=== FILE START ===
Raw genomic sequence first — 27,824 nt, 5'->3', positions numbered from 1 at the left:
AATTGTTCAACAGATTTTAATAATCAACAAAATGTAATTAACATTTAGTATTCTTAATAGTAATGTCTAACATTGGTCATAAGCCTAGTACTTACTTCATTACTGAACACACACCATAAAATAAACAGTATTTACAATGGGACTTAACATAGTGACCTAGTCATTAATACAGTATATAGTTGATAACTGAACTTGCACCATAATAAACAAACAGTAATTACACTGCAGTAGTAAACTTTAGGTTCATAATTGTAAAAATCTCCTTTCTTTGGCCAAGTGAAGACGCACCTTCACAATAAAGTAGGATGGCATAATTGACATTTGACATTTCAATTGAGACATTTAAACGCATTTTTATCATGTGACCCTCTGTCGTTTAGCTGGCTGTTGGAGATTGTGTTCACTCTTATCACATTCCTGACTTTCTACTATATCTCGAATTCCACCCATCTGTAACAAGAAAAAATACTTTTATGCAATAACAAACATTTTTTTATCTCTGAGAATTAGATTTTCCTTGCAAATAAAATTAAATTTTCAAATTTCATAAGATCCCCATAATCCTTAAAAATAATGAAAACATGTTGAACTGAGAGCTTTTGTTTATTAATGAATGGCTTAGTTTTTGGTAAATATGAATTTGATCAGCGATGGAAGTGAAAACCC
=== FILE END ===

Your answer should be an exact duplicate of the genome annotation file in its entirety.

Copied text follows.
Raw genomic sequence first — 27,824 nt, 5'->3', positions numbered from 1 at the left:
AATTGTTCAACAGATTTTAATAATCAACAAAATGTAATTAACATTTAGTATTCTTAATAGTAATGTCTAACATTGGTCATAAGCCTAGTACTTACTTCATTACTGAACACACACCATAAAATAAACAGTATTTACAATGGGACTTAACATAGTGACCTAGTCATTAATACAGTATATAGTTGATAACTGAACTTGCACCATAATAAACAAACAGTAATTACACTGCAGTAGTAAACTTTAGGTTCATAATTGTAAAAATCTCCTTTCTTTGGCCAAGTGAAGACGCACCTTCACAATAAAGTAGGATGGCATAATTGACATTTGACATTTCAATTGAGACATTTAAACGCATTTTTATCATGTGACCCTCTGTCGTTTAGCTGGCTGTTGGAGATTGTGTTCACTCTTATCACATTCCTGACTTTCTACTATATCTCGAATTCCACCCATCTGTAACAAGAAAAAATACTTTTATGCAATAACAAACATTTTTTTATCTCTGAGAATTAGATTTTCCTTGCAAATAAAATTAAATTTTCAAATTTCATAAGATCCCCATAATCCTTAAAAATAATGAAAACATGTTGAACTGAGAGCTTTTGTTTATTAATGAATGGCTTAGTTTTTGGTAAATATGAATTTGATCAGCGATGGAAGTGAAAACCC